Since 2002, the country’s telecommunications sector has been undergoing major regulatory restructuring to liberalize the telecommunications sector. The monopoly of major operators in Indonesia – PT Telkom, PT Indosat, and PT Satelindo was terminated. PT Telkom’s exclusive right in operating domestic and long-distance fixed lines was terminated. PT Indosat and PT Satelindo lost their exclusive rights to operate international services. At present Indonesia has around nine million fixed-lines telephones, representing a teledensity of around four lines per 100 people. To stimulate the development of country’s teledensity rate, PT Telkom, PT Indosat, PT Bakrie, and PT Smart Telecom deployed CDMA fixed-wireless service.
The Indonesian cellular market is heating up and potentially lucrative as demand for mobile phones continues to increase. With around 160 million postpaid and prepaid subscribers (cellular and fixed-wireless) by December 2010, there is a penetration rate of 66 percent. In reality, the penetration rate is only around 50-55 percent as many subscribers have two or more cellular numbers from different operators. Subscribers seek lowest rates for “on-net” calls and/or free internet access bundled with the subscriptions.
The new services offered by operators are using inexpensive handsets capable of browsing the internet, chatting, and accessing social networks websites such as Facebook and Twitter. These services will generate more ARPU (Average Revenue Per User) for the operators, much more than the voice calls. The operators are also upgrading their networks and base stations to be able to sell more bandwidth to users using 3G and CDMA technologies. The local content or multimedia services is still lacking, and only a limited e-transaction system like m-banking is available.
CAPEX for nine operators (GSM and CDMA) is expected to reach $7 billion in 20110. The shape of the market is expected to undergo change as a number of new operators, with foreign partners, like Singapore Telecommunications Limited (Singtel), SingaporeTechnologies Telemedia (STT), Telecom Malaysia, Maxis, and Hutchinson, Qatar telecom enter the market. New players such as AMDOCS, Telecom Italia, France Telecom, Deutsche Telekom, Sofrecom and DeTeCon are also coming into the market, bringing new technology and business tools to upgrade the networks and systems, e.g. billing system, value added services, and technology deployment management.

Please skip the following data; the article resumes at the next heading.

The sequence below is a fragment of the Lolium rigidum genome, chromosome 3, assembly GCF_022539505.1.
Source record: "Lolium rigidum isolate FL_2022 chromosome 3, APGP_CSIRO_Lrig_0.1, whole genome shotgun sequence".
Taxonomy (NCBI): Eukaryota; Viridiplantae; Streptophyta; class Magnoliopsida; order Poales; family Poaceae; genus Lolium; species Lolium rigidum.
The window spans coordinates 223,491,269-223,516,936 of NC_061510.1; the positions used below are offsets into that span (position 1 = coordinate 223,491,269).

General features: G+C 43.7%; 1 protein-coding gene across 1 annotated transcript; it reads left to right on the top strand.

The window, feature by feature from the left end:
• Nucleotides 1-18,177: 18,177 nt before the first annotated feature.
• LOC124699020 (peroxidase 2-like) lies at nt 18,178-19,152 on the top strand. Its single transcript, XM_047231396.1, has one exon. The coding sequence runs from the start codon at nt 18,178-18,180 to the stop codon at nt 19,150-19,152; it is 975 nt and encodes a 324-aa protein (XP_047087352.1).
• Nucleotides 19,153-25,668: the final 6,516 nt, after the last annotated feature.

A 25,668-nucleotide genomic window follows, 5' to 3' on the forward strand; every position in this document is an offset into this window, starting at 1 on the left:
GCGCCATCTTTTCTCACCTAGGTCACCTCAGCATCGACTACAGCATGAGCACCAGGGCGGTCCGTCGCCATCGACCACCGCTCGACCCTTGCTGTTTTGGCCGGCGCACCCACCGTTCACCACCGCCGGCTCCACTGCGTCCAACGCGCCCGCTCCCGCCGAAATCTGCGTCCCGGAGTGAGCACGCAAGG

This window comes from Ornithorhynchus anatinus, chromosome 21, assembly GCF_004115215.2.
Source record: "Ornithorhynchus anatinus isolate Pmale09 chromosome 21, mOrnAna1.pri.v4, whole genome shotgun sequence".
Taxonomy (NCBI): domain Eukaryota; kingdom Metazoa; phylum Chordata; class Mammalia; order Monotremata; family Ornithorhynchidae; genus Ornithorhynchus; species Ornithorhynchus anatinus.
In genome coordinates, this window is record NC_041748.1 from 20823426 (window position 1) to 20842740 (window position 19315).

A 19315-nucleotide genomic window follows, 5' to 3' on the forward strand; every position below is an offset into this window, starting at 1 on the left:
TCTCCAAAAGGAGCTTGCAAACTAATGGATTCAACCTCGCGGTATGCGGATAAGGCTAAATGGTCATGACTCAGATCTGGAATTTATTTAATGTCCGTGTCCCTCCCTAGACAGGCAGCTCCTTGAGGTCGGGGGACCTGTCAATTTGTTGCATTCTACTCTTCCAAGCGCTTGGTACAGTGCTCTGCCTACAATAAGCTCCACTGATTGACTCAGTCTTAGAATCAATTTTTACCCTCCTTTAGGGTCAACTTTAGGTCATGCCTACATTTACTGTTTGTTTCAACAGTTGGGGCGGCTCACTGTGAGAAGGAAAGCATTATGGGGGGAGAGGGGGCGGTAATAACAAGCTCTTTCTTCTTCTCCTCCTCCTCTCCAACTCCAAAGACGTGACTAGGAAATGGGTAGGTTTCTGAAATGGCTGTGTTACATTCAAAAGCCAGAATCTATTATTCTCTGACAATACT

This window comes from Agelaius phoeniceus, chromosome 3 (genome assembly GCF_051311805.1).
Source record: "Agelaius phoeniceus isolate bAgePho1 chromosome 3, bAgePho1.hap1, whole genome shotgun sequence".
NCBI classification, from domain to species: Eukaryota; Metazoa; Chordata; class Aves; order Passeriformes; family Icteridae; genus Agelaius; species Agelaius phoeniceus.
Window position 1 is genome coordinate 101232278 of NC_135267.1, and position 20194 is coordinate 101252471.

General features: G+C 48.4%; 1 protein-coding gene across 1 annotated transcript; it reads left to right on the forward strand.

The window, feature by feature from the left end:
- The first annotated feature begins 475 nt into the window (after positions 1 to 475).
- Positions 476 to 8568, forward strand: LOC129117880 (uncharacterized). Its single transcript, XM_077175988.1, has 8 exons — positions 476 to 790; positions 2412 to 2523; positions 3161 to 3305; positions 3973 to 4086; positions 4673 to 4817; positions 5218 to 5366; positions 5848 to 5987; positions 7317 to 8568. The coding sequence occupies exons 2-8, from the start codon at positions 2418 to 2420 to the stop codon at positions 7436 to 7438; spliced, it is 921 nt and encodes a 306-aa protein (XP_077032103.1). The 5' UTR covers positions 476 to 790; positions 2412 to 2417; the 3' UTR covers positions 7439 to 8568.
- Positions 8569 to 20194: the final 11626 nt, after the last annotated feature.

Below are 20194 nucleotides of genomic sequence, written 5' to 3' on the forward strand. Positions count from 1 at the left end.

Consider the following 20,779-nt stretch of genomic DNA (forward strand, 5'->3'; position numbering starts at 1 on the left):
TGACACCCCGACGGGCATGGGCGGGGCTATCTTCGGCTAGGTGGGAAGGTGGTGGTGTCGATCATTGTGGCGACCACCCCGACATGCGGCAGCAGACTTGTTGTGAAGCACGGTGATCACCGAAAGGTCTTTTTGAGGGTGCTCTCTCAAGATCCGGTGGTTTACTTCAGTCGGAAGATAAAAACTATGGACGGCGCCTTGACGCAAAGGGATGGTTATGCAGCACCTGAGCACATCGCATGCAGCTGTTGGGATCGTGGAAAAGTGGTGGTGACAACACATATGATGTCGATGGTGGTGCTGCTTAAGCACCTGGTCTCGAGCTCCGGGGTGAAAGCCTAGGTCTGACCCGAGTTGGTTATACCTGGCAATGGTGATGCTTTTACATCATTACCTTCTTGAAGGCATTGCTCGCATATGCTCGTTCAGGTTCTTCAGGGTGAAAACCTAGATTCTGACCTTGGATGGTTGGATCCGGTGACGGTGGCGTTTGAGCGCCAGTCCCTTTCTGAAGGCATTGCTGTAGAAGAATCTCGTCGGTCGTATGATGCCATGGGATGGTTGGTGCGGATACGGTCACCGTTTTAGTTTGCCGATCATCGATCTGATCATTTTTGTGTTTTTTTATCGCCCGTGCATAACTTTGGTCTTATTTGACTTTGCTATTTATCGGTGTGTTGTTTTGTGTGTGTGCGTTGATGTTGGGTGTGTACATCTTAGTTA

The trend to go “full IP” which will enable seamless implementation to 3G and new applications based on the internet, has opened new opportunities, like new BTS, handsets, backhauls, service platforms, and even new billing software.
Base transceiver stations, switching, ancillary and transmission equipment, and cellular handsets, content providers, broadband wireless access, 3G/UMTS base stations, Wimax Base Stations, and Wimax CPE.
Indonesia’s telecommunication infrastructure market has good potential for wireless equipment, services and content provider companies. The rapid expansion of the country’s cellular and fixed-wireless networks has driven increased spending for telecom infrastructure. The entry of international firms as investors poses opportunities for American firms to parlay their relations with international firms into business to improve the equipment and infrastructure in Indonesia. New services, functionality (applications), and enhancement of older technology, on top of existing infrastructure, are attractive to both operators and subscribers.
Indonesian State Ministry of Communication and Information: http://www.kominfo.go.id